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Gleneagles House by Hall McKnight

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5 houses by 5 practices: Gleneagles House by Hall McKnight.

Overlooking the Queen’s Course at Gleneagles, the project is sited within a constructed landscape of golf course and housing development.

Despite views of distant mountains and the generous presence of mature trees within and around the site, the context of development plots (for large single houses) and golf course is man-made. For us, this lack of natural context is a challenge; the site cannot be viewed as either genuinely rural nor, despite its pattern of individual sites for large houses, can it be understood as suburban. The development of the neighbouring sites has proceeded without similarity of approach; each house defines its own reference points to ‘traditional’ house forms.

The design development of this project coincided with our competition entry for Meath County Council civic centre - a project where we were also dealing with the challenges of an ambiguous territory, on that occasion on the edge of a county town. Our response was to develop the conceptual idea of the large building as a hilltown; the building creates its own townscape as a series of forms and internal and external spaces. This project at Gleneagles has developed in a similar way. The house can be read as a distinct dark brick base, which relates closely to the gardens; this base expresses density and material richness, while maintaining controlled visual permeability. Above this restrained base is a more expressive cluster of forms which present an artificial topography or profile redolent of the nearby mountains. The project allows these elements expressing ground and hills to coalesce - with the expressive upper level becoming the dominant image of the project.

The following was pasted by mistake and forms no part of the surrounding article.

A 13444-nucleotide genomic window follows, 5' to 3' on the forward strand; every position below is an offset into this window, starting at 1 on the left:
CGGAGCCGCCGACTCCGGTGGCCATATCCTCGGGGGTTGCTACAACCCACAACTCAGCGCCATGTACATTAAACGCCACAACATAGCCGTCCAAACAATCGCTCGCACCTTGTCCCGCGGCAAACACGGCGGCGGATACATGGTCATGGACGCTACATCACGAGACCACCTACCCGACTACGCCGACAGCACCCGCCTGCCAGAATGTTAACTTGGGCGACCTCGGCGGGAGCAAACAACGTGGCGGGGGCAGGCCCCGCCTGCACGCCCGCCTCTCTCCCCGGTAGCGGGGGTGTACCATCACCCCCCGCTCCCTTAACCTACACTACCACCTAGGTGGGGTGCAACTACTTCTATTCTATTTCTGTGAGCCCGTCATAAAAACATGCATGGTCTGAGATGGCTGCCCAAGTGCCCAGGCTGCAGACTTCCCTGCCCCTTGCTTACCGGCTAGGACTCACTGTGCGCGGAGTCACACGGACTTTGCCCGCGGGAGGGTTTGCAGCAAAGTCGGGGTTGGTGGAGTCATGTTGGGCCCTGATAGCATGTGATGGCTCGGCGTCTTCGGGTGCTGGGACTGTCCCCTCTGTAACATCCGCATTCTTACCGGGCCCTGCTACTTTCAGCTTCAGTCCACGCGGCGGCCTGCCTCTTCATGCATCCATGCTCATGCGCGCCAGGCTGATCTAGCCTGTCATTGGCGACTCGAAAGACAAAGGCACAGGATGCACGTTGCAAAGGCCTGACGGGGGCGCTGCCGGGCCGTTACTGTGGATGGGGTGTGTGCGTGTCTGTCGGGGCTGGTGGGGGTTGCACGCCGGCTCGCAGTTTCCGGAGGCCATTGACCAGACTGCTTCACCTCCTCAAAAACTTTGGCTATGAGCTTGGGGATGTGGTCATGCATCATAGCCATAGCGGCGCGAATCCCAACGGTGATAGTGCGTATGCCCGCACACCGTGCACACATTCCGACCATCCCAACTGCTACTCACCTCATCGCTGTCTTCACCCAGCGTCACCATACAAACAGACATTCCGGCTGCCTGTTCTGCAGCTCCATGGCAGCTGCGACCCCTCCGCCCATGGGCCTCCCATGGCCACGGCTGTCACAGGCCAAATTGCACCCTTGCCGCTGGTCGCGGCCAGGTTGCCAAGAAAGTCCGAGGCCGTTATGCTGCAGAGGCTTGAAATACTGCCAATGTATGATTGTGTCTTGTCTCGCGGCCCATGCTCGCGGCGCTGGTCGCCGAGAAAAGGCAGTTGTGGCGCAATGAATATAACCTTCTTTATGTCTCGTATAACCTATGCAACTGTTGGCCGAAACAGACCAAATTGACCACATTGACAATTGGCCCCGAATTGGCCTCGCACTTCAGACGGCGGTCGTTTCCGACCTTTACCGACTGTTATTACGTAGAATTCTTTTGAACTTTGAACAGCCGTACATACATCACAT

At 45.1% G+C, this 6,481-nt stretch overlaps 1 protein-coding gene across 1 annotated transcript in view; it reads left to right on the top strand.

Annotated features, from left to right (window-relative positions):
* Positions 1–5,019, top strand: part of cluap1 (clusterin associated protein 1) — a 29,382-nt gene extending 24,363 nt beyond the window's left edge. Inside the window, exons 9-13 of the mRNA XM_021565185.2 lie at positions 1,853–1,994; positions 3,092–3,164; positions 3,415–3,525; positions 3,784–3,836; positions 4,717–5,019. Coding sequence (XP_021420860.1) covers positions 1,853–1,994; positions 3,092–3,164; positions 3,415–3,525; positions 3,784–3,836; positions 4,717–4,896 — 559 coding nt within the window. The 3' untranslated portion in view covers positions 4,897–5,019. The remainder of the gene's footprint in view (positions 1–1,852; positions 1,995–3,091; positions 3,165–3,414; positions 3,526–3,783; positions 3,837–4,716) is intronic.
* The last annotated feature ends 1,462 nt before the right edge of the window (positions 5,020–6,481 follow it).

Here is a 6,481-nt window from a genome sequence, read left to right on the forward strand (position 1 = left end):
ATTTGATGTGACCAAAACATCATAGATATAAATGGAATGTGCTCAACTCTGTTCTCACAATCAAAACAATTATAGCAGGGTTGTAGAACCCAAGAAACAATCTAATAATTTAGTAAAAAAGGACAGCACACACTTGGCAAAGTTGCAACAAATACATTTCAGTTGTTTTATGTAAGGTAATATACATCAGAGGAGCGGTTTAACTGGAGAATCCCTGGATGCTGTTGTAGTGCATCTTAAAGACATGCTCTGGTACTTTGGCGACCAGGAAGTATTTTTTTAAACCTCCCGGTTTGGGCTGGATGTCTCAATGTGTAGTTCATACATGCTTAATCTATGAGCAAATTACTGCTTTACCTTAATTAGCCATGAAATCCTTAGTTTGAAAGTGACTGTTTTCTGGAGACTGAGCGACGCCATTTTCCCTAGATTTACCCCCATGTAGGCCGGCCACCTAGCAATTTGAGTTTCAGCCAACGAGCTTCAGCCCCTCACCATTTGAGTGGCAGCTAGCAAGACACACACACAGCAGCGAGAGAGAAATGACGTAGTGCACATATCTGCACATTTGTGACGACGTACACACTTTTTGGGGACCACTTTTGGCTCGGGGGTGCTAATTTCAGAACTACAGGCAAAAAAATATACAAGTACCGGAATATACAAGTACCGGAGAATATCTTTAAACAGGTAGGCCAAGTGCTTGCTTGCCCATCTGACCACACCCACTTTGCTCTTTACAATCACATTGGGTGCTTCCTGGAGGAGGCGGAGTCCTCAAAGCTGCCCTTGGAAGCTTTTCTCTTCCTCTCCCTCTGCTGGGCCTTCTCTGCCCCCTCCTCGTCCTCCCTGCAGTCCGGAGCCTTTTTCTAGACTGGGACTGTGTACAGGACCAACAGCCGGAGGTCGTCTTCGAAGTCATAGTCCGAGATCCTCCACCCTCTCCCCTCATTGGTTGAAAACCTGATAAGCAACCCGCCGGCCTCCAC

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Gleneagles House by Hall McKnight. Photography by Dave Morris

While the main living spaces (at first-floor level) are arranged in an open-plan manner, each is articulated through the angular geometry as a more variable sequence of spaces - each space taking on its own specific qualities of daylighting, ceiling height and view.

The ground floor, characterised with darker finishes, houses four bedrooms, some utility spaces, and a big circulation and living space with generous views out over the private garden.

The character of the upper level is lighter and loftier, addressing the views out over the golf course to the distant mountains. The eroded form of the upper block is smaller in area than the base, thereby creating a series of external terraces.

Alastair Hall, partner, Hall McKnight

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